Heath believes that, without a doubt, exercise may help delay or even prevent some of the most common knee issues. “A lack of strength in the muscles surrounding the knee is one of the biggest problems that can result from a sedentary lifestyle. Strong leg muscles take pressure off of the knee joint and can help relieve or prevent knee pain.”

Although everyone’s knee problems are different, Heath begins working with his clients who suffer from knee pain with the standard evaluation that he has learned from first-hand experience while working with orthopedic physicians and physical therapists.

“This evaluation helps me to determine what a client can and cannot do when exercising,” Heath explained. “It basically is a checklist of questions that help me to know what is happening with the client’s knee. I also check my client’s physical appearance for swelling around the knee, and determine if they are overweight. I also check their knee and body alignment and assess their posture.”

Heath said that all of the client’s answers to his questions build upon each other and help him create an exercise program that will benefit them, though in some cases of extreme pain, he may refer them to a physician.

He also asks the client to perform a series of movements to determine how strong their knee is, or whether there is an issue with the ligament or hamstring to quadriceps strength ratio. Heath also checks knee balance and stability. From this evaluation, he designs a workout, pulling knowledge from his more than 17 years of experience as an exercise physiologist, athlete and personal trainer to develop a program that will help his clients strengthen their knees and entire body.

“Though there may be some limitations in place, people can have healthy knees through smart training,” Heath explained. “Through my education and training experience, I know that individuals can improve their quality of life through corrective exercises. Knowing the limitations and capabilities of my clients plays a major role in smarter training and prevention of knee pain.”

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70 is the New 50!

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Interval Training: The Workout that Works

Coach Dan FitzsimonsIf someone told you that you could speed up your calorie burn during and even after your workout, would you do it?  What if they also said you could rev up your fat burn and experience a decrease risk of injury, too?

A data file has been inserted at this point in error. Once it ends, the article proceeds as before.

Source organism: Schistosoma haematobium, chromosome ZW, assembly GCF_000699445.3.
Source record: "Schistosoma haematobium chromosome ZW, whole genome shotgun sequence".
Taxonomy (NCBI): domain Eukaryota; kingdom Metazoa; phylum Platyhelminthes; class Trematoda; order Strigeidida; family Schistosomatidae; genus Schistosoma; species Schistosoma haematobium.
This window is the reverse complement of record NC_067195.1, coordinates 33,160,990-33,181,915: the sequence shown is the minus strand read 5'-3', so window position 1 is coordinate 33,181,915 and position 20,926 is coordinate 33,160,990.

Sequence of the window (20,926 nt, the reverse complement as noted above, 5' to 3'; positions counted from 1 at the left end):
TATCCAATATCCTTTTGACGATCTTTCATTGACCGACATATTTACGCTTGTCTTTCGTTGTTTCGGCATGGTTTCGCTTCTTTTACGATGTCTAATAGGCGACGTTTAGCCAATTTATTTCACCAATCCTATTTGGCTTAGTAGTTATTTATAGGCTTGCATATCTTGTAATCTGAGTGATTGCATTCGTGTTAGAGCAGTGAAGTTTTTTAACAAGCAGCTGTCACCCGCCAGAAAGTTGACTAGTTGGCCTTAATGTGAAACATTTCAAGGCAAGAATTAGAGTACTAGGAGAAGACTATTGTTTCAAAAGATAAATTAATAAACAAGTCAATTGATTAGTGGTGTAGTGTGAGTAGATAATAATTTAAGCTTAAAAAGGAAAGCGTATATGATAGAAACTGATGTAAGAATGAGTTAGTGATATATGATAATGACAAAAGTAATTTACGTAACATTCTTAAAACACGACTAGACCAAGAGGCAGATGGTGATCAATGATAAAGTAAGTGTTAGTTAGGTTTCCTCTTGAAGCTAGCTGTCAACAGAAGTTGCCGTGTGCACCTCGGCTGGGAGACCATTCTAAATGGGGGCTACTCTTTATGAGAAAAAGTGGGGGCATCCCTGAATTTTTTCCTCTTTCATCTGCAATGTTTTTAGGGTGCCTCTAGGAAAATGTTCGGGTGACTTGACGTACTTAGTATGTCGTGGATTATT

You can…with interval training.

Interval training, or a workout that alternates between bursts of high-intensity moves and those requiring lower intensity, is highly recommended by bodyfitz trainers to clients who want to challenge themselves and keep their bodies guessing.

“Some people often make the mistake of performing long, slow cardiovascular exercise and do not concentrate on their form.  But longer duration and sloppy form can often result in injury,” said Dan FitzSimons, owner and trainer at bodyfitz.  “Interval training offers a decreased risk of injury because it is often performed at a higher intensity, for a shorter duration and with a better form.  The added bonus is that you will burn serious calories during the workout AND after because you will have increased your metabolic rate.”

Dan said that for purposes of changing your physique, slow and steady exercise will likely not help much.  “While the logic behind the thought that ‘the more miles I log, the more weight I will lose or the faster I will get’ may seem sound, there is a sneaky loophole to that reasoning that many do not consider.

“Your body is a master adapter!” Dan explained.  “When it gets used to a routine, it becomes more efficient, so it uses less energy, resulting in fewer calories burned.”

Workouts at bodyfitz are always changing, not just to keep clients interested and motivated, but to make them see results, to push themselves out of their comfort zone and to prevent their bodies from adapting to a routine and hitting a plateau.

“The bottom line is that interval training comes with a whole host of benefits that trainers at bodyfitz embrace,” Dan noted.  “This type of workout can help prevent plateaus, help your body more effectively use fuels, and bust boredom, boost confidence and increase mental toughness!”

For more information about interval training or to give it a try, call bodyfitz at (404) 255-4008